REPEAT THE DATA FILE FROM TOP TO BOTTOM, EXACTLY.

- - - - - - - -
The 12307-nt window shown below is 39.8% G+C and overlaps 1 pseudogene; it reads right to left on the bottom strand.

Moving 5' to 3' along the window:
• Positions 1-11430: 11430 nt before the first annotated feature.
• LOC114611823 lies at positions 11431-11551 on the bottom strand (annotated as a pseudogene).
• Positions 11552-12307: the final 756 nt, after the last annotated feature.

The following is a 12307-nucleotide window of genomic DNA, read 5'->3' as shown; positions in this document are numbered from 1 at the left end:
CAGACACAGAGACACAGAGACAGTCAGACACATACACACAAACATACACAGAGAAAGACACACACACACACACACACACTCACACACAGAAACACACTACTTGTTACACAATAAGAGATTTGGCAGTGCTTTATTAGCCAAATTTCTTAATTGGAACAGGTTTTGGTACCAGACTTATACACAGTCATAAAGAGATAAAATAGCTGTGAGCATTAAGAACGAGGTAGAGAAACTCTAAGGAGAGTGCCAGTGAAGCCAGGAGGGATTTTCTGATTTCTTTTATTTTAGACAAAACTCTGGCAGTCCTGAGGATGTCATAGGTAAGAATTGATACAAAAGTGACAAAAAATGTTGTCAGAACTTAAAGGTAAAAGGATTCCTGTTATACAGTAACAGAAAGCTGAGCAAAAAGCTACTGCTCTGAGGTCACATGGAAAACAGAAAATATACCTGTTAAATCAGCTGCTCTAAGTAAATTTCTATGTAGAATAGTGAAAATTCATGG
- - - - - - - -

The 12307-nt window shown below is 39.8% G+C and overlaps 1 pseudogene; it reads right to left on the bottom strand.

Moving 5' to 3' along the window:
• Positions 1-11430: 11430 nt before the first annotated feature.
• LOC114611823 lies at positions 11431-11551 on the bottom strand (annotated as a pseudogene).
• Positions 11552-12307: the final 756 nt, after the last annotated feature.

The following is a 12307-nucleotide window of genomic DNA, read 5'->3' as shown; positions in this document are numbered from 1 at the left end:
CAGACACAGAGACACAGAGACAGTCAGACACATACACACAAACATACACAGAGAAAGACACACACACACACACACACACTCACACACAGAAACACACTACTTGTTACACAATAAGAGATTTGGCAGTGCTTTATTAGCCAAATTTCTTAATTGGAACAGGTTTTGGTACCAGACTTATACACAGTCATAAAGAGATAAAATAGCTGTGAGCATTAAGAACGAGGTAGAGAAACTCTAAGGAGAGTGCCAGTGAAGCCAGGAGGGATTTTCTGATTTCTTTTATTTTAGACAAAACTCTGGCAGTCCTGAGGATGTCATAGGTAAGAATTGATACAAAAGTGACAAAAAATGTTGTCAGAACTTAAAGGTAAAAGGATTCCTGTTATACAGTAACAGAAAGCTGAGCAAAAAGCTACTGCTCTGAGGTCACATGGAAAACAGAAAATATACCTGTTAAATCAGCTGCTCTAAGTAAATTTCTATGTAGAATAGTGAAAATTCATGG